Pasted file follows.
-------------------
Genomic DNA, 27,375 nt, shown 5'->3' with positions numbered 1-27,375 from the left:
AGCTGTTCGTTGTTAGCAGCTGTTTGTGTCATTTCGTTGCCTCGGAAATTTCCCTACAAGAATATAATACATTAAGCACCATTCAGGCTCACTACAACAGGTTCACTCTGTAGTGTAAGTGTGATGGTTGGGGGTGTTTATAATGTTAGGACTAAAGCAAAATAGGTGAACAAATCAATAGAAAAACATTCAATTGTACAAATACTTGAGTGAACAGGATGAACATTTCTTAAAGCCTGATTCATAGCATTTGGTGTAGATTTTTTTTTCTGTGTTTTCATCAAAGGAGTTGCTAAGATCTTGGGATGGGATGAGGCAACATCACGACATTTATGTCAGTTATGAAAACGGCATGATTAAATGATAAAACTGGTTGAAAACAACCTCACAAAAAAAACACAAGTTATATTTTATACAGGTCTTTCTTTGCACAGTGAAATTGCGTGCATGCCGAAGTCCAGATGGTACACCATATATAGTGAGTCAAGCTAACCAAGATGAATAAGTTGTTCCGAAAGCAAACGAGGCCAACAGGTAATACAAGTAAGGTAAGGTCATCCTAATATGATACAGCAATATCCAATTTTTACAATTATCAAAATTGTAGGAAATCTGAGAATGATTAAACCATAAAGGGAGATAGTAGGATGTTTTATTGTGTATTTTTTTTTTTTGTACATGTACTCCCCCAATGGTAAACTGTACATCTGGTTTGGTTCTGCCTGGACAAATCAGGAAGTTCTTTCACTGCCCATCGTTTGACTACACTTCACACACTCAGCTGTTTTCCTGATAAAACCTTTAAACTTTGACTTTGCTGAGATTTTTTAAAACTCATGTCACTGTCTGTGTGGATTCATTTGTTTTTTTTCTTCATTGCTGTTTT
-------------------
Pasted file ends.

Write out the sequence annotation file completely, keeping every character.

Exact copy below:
Genomic DNA, 27,375 nt, shown 5'->3' with positions numbered 1-27,375 from the left:
AGCTGTTCGTTGTTAGCAGCTGTTTGTGTCATTTCGTTGCCTCGGAAATTTCCCTACAAGAATATAATACATTAAGCACCATTCAGGCTCACTACAACAGGTTCACTCTGTAGTGTAAGTGTGATGGTTGGGGGTGTTTATAATGTTAGGACTAAAGCAAAATAGGTGAACAAATCAATAGAAAAACATTCAATTGTACAAATACTTGAGTGAACAGGATGAACATTTCTTAAAGCCTGATTCATAGCATTTGGTGTAGATTTTTTTTTCTGTGTTTTCATCAAAGGAGTTGCTAAGATCTTGGGATGGGATGAGGCAACATCACGACATTTATGTCAGTTATGAAAACGGCATGATTAAATGATAAAACTGGTTGAAAACAACCTCACAAAAAAAACACAAGTTATATTTTATACAGGTCTTTCTTTGCACAGTGAAATTGCGTGCATGCCGAAGTCCAGATGGTACACCATATATAGTGAGTCAAGCTAACCAAGATGAATAAGTTGTTCCGAAAGCAAACGAGGCCAACAGGTAATACAAGTAAGGTAAGGTCATCCTAATATGATACAGCAATATCCAATTTTTACAATTATCAAAATTGTAGGAAATCTGAGAATGATTAAACCATAAAGGGAGATAGTAGGATGTTTTATTGTGTATTTTTTTTTTTTGTACATGTACTCCCCCAATGGTAAACTGTACATCTGGTTTGGTTCTGCCTGGACAAATCAGGAAGTTCTTTCACTGCCCATCGTTTGACTACACTTCACACACTCAGCTGTTTTCCTGATAAAACCTTTAAACTTTGACTTTGCTGAGATTTTTTAAAACTCATGTCACTGTCTGTGTGGATTCATTTGTTTTTTTTCTTCATTGCTGTTTT